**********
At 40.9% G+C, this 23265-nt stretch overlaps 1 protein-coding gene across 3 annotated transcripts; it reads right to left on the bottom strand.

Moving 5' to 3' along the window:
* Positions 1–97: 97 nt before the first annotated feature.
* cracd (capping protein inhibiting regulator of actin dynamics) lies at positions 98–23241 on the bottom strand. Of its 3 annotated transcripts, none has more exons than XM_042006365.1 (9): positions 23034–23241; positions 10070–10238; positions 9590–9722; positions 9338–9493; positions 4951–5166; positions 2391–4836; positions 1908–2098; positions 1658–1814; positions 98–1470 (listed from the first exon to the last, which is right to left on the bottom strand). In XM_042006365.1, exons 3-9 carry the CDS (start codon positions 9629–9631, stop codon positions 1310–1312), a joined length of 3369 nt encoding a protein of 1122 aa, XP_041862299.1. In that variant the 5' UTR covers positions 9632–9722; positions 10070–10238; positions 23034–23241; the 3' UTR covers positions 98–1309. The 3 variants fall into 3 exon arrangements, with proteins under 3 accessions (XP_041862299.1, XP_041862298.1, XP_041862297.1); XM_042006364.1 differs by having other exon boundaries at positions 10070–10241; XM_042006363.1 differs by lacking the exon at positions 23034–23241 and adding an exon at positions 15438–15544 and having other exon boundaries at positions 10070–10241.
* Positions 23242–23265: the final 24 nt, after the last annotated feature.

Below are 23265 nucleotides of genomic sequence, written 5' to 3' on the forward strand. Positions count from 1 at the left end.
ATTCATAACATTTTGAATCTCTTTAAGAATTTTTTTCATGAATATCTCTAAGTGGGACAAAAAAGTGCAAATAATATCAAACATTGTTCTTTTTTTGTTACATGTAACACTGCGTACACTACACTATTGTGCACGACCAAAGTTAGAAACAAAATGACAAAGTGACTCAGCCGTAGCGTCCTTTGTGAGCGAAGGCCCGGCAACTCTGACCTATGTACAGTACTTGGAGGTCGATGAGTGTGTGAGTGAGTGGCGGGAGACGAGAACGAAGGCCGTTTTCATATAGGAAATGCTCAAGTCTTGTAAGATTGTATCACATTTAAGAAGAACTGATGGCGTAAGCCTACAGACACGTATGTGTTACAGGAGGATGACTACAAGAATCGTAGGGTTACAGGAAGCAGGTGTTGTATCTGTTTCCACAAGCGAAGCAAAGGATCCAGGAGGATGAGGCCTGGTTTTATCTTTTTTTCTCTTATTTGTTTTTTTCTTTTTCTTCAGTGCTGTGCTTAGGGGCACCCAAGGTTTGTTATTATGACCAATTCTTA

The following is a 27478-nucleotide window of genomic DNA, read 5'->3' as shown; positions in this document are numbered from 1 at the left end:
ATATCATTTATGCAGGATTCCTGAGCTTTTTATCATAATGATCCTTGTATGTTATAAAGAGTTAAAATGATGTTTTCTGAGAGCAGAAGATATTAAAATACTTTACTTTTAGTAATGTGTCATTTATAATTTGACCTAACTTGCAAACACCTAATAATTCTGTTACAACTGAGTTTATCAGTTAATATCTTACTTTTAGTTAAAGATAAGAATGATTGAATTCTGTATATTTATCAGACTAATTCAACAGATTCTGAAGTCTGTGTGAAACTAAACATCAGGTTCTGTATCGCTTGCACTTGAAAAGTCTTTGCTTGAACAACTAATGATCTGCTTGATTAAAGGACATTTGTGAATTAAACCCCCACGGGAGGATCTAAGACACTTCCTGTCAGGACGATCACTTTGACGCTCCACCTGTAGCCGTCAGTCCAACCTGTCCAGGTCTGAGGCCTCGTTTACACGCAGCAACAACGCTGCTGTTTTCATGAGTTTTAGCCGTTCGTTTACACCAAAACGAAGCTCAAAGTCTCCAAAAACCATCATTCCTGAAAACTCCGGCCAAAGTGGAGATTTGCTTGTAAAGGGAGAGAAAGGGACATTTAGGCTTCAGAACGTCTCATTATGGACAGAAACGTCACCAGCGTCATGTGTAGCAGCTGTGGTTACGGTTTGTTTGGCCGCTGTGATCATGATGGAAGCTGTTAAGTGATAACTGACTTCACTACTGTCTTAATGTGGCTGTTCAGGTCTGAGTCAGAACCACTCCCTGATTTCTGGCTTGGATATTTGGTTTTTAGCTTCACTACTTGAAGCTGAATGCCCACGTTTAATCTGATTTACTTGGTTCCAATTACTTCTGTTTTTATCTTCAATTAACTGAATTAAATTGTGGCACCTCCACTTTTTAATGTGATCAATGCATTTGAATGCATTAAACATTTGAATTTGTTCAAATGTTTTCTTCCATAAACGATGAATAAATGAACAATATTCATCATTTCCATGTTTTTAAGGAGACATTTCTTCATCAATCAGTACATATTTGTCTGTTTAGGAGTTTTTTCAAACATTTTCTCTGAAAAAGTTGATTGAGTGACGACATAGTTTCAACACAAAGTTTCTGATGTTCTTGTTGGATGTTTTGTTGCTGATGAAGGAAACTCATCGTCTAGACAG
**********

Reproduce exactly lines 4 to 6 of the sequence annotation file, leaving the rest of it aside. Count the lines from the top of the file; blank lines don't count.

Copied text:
* cracd (capping protein inhibiting regulator of actin dynamics) lies at positions 98–23241 on the bottom strand. Of its 3 annotated transcripts, none has more exons than XM_042006365.1 (9): positions 23034–23241; positions 10070–10238; positions 9590–9722; positions 9338–9493; positions 4951–5166; positions 2391–4836; positions 1908–2098; positions 1658–1814; positions 98–1470 (listed from the first exon to the last, which is right to left on the bottom strand). In XM_042006365.1, exons 3-9 carry the CDS (start codon positions 9629–9631, stop codon positions 1310–1312), a joined length of 3369 nt encoding a protein of 1122 aa, XP_041862299.1. In that variant the 5' UTR covers positions 9632–9722; positions 10070–10238; positions 23034–23241; the 3' UTR covers positions 98–1309. The 3 variants fall into 3 exon arrangements, with proteins under 3 accessions (XP_041862299.1, XP_041862298.1, XP_041862297.1); XM_042006364.1 differs by having other exon boundaries at positions 10070–10241; XM_042006363.1 differs by lacking the exon at positions 23034–23241 and adding an exon at positions 15438–15544 and having other exon boundaries at positions 10070–10241.
* Positions 23242–23265: the final 24 nt, after the last annotated feature.

Below are 23265 nucleotides of genomic sequence, written 5' to 3' on the forward strand. Positions count from 1 at the left end.